Another tournament, another ridiculous table. A bunch of clapped out old pros sitting around in studios attempting to drum up interest in a tournament that England couldn’t qualify for …
The BBCs Euro 2008 studio is a glass box overlooking the rooftops of Vienna – You can see the construction process on this Flickr feed. Its panoramic backdrop is high culture penthouse: night sky and fragments of the Opera House. At the 5pm kick off, it looks like it might be the corner of a Viennese advertising agency. By the end of the 7.45 games, it’s transformed through lighting into the VIP area of a euro-trash party-boat. Both the most natural habitats of modern day footballers.
But it’s the table that’s of primary interest. It displays the unusual usual tropes of that tiny genre of design: football tournament desk design.
Strange shape? Check, it has a geometry derived from a fight between an oval and a triangle.
Odd material? Yep: shiny and glowing, and very fragile.
Over Engineered? Certainly – it looks like it’s packed full of fluorescent tubes – and what are all those shelves for? Perhaps they refect the emptiness of England’s trophy cabinet? It’s all ribs and plates that look so fussy that they’d collapse if sprayed it with Mr Sheen.
Obviously useless? Of course! Its outer rim isn’t large enough to hold the scribbled A4 pads full of punditry.
Other Qualities? What it really reminds me of is a large scale model for a bad bit of modern architecture. It looks like it should contain luxury penthouses, a gym and some hard to let commercial space on the ground floor.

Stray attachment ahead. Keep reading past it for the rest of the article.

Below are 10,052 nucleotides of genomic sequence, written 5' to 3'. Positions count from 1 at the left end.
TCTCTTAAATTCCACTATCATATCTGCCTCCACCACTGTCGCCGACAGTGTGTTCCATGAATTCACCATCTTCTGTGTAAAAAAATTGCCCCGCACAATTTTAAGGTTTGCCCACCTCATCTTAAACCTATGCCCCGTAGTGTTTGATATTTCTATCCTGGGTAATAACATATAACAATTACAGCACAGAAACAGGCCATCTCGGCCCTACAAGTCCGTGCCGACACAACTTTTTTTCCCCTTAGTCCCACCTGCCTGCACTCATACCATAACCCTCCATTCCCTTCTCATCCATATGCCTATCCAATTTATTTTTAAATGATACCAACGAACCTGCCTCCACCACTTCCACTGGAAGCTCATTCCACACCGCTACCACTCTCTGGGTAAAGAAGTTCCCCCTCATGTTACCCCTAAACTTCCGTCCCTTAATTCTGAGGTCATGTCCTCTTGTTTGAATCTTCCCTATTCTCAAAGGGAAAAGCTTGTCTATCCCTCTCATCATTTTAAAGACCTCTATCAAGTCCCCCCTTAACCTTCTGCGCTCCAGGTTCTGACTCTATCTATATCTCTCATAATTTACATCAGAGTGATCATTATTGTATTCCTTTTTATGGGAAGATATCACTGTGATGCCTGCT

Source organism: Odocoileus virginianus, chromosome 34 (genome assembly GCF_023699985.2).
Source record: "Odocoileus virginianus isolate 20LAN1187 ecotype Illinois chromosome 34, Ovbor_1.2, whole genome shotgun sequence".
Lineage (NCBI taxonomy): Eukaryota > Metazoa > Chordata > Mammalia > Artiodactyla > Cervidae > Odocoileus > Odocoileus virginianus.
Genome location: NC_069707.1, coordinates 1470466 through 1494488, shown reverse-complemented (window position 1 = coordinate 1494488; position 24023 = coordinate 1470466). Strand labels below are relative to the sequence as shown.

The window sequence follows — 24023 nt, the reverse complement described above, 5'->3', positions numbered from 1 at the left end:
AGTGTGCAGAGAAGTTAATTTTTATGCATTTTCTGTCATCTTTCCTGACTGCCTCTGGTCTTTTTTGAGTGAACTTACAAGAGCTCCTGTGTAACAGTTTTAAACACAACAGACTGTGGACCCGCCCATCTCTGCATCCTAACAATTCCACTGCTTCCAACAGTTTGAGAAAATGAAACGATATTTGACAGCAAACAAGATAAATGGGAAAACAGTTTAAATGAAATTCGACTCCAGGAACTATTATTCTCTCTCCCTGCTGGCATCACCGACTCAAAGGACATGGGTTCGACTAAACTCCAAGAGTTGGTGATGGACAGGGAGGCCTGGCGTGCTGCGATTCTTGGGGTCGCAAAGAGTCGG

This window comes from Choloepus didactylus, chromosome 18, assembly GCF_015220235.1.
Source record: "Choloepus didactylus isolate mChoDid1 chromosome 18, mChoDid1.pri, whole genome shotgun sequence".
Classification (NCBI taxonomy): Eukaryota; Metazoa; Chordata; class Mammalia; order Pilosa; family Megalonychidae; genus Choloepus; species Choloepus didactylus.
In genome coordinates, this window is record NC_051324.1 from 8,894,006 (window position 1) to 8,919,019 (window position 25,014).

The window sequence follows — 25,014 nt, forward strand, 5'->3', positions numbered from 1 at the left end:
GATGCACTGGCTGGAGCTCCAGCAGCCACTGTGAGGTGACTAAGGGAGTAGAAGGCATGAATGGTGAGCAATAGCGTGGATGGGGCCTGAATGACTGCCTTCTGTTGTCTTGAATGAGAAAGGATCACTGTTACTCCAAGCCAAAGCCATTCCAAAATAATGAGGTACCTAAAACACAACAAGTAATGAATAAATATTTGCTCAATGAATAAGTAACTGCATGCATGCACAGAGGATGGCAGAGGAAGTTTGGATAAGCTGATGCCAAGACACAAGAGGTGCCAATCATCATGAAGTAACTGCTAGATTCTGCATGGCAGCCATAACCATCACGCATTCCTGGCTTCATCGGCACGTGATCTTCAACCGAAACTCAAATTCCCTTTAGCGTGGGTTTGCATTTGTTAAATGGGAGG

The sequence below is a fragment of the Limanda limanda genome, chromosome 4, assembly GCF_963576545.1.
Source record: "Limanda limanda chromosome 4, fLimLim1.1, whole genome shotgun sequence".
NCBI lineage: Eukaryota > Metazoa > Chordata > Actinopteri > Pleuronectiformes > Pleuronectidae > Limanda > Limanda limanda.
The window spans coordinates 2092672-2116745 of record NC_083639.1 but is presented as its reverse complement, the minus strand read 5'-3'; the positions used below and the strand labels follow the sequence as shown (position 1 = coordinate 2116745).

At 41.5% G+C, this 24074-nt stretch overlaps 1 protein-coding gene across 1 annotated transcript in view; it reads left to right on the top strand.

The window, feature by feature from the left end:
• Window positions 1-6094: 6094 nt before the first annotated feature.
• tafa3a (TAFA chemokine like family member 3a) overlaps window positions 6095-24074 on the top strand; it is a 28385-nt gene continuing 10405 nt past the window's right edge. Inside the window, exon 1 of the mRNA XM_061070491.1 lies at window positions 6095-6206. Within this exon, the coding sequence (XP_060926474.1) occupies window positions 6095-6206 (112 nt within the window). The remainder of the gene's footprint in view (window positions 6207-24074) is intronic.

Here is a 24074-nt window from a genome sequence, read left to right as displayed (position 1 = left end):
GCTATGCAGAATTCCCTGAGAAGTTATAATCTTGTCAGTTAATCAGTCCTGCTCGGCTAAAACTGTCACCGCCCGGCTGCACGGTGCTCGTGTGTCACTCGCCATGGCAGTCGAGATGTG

ITV – as usual – suggest they are broadcasting from an underground bunker festooned with garish graphics on pop-up exhibition stand equipment. It’s a special kind of claustrophobia – combining the horror of being trapped underground with the horror of Steve Ryder, with the prospect of having to decide which part of Andy Townsend you would eat first.
Other sports broadcasters have different ideas. Sky Sports News suggests that it is broadcast live from an orbiting sports-oriented space station. It’s a reflection of the channels omnipresent immediacy – sucking live video feeds from any training ground bust up or wild transfer rumour 24/7, 365 detailing the non-stop, over-hyped minutae of sports events.
Equally, the desks of other TV shows are just as odd: panel shows, game shows, news programmes all centre on interesting artefacts which, though they look like furniture, actually are scenery: what you might call desks with no back.
There is perhaps one real-world equivalent. Back in the 1990s, before Britain ‘got’ architecture and design, I used to joke that the only chance a young UK architecture office had to express themselves was through designing reception desks for media companies. In each reception desk was wrapped up a whole approach to architecture – rendered in MDF and paint. Ever more ridiculous of course, ever more pretentious, and ever more frustrating. And there must have been hundreds. The taxonomy of Londons reception desks (1994-2001) would make a great show (or at least a vaguely interesting show).
Somewhere in the dialogue between the weak and flimsy armature and weightier pretensions we see a certain kind of design futility – we can glimpse the gap between a designers intention and desire on one hand and the hollow and unresponsive nature of material objects on the other.